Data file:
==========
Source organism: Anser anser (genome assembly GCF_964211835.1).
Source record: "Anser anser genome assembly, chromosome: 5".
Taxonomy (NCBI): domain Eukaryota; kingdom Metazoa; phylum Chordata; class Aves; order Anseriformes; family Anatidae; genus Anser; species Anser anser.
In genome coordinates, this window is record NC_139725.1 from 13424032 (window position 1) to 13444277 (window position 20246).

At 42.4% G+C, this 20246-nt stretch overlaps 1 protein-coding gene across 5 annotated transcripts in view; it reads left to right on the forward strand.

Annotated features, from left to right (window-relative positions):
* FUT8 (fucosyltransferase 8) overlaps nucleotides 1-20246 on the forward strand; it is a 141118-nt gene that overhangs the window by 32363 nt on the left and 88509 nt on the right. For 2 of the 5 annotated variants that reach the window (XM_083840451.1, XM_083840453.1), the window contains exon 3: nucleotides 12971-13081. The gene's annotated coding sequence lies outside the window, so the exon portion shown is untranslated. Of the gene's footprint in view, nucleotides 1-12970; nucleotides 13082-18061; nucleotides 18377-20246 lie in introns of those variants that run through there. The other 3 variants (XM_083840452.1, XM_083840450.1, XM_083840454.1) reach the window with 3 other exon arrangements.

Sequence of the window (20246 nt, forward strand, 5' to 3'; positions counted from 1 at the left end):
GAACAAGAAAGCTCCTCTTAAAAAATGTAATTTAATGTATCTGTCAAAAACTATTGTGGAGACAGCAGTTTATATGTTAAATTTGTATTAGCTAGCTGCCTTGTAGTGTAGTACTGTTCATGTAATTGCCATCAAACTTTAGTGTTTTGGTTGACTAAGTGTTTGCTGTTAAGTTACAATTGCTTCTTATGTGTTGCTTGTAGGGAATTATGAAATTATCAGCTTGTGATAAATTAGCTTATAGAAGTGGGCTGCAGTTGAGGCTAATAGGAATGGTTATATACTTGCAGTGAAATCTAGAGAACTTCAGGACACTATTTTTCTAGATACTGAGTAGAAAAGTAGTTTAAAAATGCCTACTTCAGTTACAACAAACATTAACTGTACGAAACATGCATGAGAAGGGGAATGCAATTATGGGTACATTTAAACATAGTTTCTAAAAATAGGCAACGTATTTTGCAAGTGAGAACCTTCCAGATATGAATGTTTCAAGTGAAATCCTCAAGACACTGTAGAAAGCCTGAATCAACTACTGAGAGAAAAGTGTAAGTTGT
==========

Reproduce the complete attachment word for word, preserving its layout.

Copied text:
Source organism: Anser anser (genome assembly GCF_964211835.1).
Source record: "Anser anser genome assembly, chromosome: 5".
Taxonomy (NCBI): domain Eukaryota; kingdom Metazoa; phylum Chordata; class Aves; order Anseriformes; family Anatidae; genus Anser; species Anser anser.
In genome coordinates, this window is record NC_139725.1 from 13424032 (window position 1) to 13444277 (window position 20246).

At 42.4% G+C, this 20246-nt stretch overlaps 1 protein-coding gene across 5 annotated transcripts in view; it reads left to right on the forward strand.

Annotated features, from left to right (window-relative positions):
* FUT8 (fucosyltransferase 8) overlaps nucleotides 1-20246 on the forward strand; it is a 141118-nt gene that overhangs the window by 32363 nt on the left and 88509 nt on the right. For 2 of the 5 annotated variants that reach the window (XM_083840451.1, XM_083840453.1), the window contains exon 3: nucleotides 12971-13081. The gene's annotated coding sequence lies outside the window, so the exon portion shown is untranslated. Of the gene's footprint in view, nucleotides 1-12970; nucleotides 13082-18061; nucleotides 18377-20246 lie in introns of those variants that run through there. The other 3 variants (XM_083840452.1, XM_083840450.1, XM_083840454.1) reach the window with 3 other exon arrangements.

Sequence of the window (20246 nt, forward strand, 5' to 3'; positions counted from 1 at the left end):
GAACAAGAAAGCTCCTCTTAAAAAATGTAATTTAATGTATCTGTCAAAAACTATTGTGGAGACAGCAGTTTATATGTTAAATTTGTATTAGCTAGCTGCCTTGTAGTGTAGTACTGTTCATGTAATTGCCATCAAACTTTAGTGTTTTGGTTGACTAAGTGTTTGCTGTTAAGTTACAATTGCTTCTTATGTGTTGCTTGTAGGGAATTATGAAATTATCAGCTTGTGATAAATTAGCTTATAGAAGTGGGCTGCAGTTGAGGCTAATAGGAATGGTTATATACTTGCAGTGAAATCTAGAGAACTTCAGGACACTATTTTTCTAGATACTGAGTAGAAAAGTAGTTTAAAAATGCCTACTTCAGTTACAACAAACATTAACTGTACGAAACATGCATGAGAAGGGGAATGCAATTATGGGTACATTTAAACATAGTTTCTAAAAATAGGCAACGTATTTTGCAAGTGAGAACCTTCCAGATATGAATGTTTCAAGTGAAATCCTCAAGACACTGTAGAAAGCCTGAATCAACTACTGAGAGAAAAGTGTAAGTTGT